In Disruption, Defiance

If you have children—and even if you don’t—most of us are familiar with LEGO™ models. Hundreds (sometimes thousands) of similar bricks come with an instruction book that shows how to turn the individual pieces into a model: a house, a car, the Statue of Liberty, things like that.

Some children, having made the investment of time and effort to put the model together, want to preserve it that way forever. They are content to let it gather dust on a shelf. There’s nothing wrong with that.

But, creativity doesn’t come into play unless that model is deconstructed back into the individual bricks, freeing the builder to imagine and create thousands of different models from the same set of pieces.

Right now, our society is a little like a model that fell off the shelf and broke into pieces. We can view this as a disaster that we must fix by reassembling the original model, or we can view it as creative destruction and an opportunity to reimagine it as something new.

Innovation takes time and energy, so I am imagining how this sounds to you. To people who are juggling all their roles at once, without the familiar boundaries of home, office, and clinic. To people who have made a phenomenal effort over five months. You may be asking, “How do we sustain this?”

The answer is we don’t. We can’t. You need some time off. Take a break, take a vacation, keep your evenings and weekends work-free. Give yourself permission to read that book, knit that scarf, build that deck, go for a walk or take a nap. I’m not just saying this, I’m taking a break next week. We all need to. Our first obligation to our work is to keep ourselves physically and mentally healthy. I’m sure you don’t hear that enough. Please hear it now because we have many challenges still ahead of us.

Even though the pandemic is not over, we can see the level of disruption that has occurred. We can see things where we gave our best effort under pressure, but that still need improvement. I recently had an example of this pointed out. As we began to bring patients back in for surgery, we needed to ensure they were tested for COVID-19, right? So a checkbox was added to Epic to indicate that testing had been ordered. Like so many things in this pandemic, however, answering one question was not enough. In fact, answering one raised two more questions: Who is responsible for the testing? Was the test negative or positive? There are so many things we don’t know, and it requires us to continue to learn, adapt, and improve.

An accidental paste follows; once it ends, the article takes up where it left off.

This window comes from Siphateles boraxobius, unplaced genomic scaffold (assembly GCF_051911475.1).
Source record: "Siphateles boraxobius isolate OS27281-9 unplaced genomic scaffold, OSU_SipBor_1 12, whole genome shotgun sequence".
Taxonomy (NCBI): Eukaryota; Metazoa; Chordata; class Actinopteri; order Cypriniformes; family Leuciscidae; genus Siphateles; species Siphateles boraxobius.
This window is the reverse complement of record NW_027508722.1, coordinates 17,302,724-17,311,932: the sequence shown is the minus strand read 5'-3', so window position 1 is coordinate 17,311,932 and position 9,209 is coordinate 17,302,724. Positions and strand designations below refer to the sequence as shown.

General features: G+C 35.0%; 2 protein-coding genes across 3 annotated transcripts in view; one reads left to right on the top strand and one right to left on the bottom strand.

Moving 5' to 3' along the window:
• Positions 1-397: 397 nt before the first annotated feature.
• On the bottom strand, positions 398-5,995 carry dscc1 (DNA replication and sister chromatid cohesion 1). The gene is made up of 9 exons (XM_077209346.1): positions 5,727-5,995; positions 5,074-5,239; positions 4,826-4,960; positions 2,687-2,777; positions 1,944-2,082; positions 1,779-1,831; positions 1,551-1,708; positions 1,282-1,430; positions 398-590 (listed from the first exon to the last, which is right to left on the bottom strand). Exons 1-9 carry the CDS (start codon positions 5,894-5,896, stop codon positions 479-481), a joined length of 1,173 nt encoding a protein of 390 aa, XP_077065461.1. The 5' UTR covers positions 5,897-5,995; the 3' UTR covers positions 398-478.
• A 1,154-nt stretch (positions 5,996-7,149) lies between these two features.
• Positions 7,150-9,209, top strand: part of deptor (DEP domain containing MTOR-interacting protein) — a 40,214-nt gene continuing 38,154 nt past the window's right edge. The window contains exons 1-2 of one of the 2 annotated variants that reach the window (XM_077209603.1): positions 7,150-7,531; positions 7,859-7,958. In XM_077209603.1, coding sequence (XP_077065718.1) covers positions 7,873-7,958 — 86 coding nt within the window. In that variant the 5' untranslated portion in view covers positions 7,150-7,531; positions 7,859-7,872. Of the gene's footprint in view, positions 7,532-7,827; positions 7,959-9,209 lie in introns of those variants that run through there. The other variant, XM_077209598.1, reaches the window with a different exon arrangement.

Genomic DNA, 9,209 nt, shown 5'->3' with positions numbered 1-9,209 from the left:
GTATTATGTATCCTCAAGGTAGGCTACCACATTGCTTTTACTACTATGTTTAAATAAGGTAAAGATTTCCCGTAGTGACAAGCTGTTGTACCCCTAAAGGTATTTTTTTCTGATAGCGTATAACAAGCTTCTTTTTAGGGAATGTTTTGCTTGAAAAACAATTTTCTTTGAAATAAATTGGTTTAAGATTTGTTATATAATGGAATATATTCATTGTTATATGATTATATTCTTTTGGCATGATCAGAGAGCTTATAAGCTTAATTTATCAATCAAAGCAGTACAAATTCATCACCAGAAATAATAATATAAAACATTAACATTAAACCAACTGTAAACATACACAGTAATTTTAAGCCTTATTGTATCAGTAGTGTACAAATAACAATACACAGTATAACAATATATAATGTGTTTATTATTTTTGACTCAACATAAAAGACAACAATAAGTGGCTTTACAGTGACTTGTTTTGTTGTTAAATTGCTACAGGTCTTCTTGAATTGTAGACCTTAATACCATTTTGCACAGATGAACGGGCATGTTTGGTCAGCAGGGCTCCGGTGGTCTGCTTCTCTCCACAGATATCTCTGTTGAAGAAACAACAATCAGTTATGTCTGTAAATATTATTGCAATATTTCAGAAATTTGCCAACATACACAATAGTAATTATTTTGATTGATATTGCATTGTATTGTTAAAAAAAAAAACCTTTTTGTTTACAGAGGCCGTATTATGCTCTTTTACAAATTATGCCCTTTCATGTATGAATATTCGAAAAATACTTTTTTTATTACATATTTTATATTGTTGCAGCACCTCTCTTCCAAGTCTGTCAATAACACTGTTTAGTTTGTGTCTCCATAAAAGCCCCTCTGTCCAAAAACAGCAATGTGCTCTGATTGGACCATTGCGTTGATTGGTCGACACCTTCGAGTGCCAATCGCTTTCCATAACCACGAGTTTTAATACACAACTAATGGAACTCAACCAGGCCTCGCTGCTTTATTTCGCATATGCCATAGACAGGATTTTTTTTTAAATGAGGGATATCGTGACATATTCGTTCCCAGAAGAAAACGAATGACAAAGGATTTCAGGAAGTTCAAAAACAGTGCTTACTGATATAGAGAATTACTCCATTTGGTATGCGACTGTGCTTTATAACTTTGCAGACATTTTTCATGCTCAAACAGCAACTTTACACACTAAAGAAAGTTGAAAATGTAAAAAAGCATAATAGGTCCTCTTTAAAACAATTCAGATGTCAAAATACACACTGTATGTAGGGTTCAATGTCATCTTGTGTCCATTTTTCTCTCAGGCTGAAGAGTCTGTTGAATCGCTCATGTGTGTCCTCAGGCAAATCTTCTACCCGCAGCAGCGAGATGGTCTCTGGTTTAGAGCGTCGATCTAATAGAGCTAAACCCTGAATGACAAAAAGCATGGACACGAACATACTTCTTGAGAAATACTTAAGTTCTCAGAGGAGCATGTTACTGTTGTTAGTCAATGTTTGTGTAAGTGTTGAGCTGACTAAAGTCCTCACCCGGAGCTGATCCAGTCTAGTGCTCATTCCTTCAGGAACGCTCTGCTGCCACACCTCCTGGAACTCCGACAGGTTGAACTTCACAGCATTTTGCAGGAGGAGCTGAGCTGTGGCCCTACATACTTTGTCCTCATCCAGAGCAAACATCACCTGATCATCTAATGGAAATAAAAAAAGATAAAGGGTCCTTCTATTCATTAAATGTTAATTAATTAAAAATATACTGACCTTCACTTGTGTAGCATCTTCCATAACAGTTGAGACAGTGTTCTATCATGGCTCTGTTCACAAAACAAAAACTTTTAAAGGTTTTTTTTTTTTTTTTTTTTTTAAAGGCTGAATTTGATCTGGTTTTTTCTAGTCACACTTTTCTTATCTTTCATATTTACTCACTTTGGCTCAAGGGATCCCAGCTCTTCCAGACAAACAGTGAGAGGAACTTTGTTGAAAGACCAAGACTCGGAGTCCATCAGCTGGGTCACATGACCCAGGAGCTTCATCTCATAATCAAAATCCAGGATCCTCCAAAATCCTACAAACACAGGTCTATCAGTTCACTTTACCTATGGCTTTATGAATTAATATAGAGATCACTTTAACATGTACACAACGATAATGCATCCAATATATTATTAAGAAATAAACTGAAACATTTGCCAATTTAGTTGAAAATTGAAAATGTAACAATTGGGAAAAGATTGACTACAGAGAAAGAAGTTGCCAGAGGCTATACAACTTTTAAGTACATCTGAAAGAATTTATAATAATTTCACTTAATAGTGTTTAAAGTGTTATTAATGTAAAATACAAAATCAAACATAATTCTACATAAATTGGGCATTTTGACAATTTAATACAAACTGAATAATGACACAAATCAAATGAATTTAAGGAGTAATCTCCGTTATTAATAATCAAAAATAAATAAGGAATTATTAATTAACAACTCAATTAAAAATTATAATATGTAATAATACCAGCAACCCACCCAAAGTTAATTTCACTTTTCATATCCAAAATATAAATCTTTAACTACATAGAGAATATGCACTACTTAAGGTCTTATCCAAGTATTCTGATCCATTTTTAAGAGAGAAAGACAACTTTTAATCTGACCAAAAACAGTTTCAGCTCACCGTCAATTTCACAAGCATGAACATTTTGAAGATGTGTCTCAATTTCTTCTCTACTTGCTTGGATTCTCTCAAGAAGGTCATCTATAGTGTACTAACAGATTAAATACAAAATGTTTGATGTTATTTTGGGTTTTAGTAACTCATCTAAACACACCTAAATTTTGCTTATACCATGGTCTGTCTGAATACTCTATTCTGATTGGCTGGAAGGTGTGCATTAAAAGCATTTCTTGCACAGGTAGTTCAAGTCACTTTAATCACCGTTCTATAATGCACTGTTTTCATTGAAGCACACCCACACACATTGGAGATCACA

This is also true when we try to reimagine a better post-COVID world.

  • Our jobs in clinical care, research, and education will not be the same—telemedicine, hybrid of in-person and virtual care, and data-driven clinical diagnosis and decision. How can we position ourselves for a new or different work life? What do we need for personal development and growth?
  • In the past few months, our ideas about what services are “essential” have changed. How will that be reflected in our values? Our lifestyles? Our economy?
  • The financial models of healthcare we have been using are no longer applicable or sustainable. What can we do to move toward patient-centric and just healthcare, and more human conditions for caregivers? How can we leverage these changes to improve health equity and access.

These are questions to be answered personally, as a medical school, and as a society. Now that we know that we can’t always even imagine what the future will hold, our old standbys—planning and assessment—will need to be augmented by improvisation and adaptation.

Unexpected events in the future are a given. So, too, is our ability to find vitality in disruption, defiance in crisis, and confidence in academic medicine and in each other.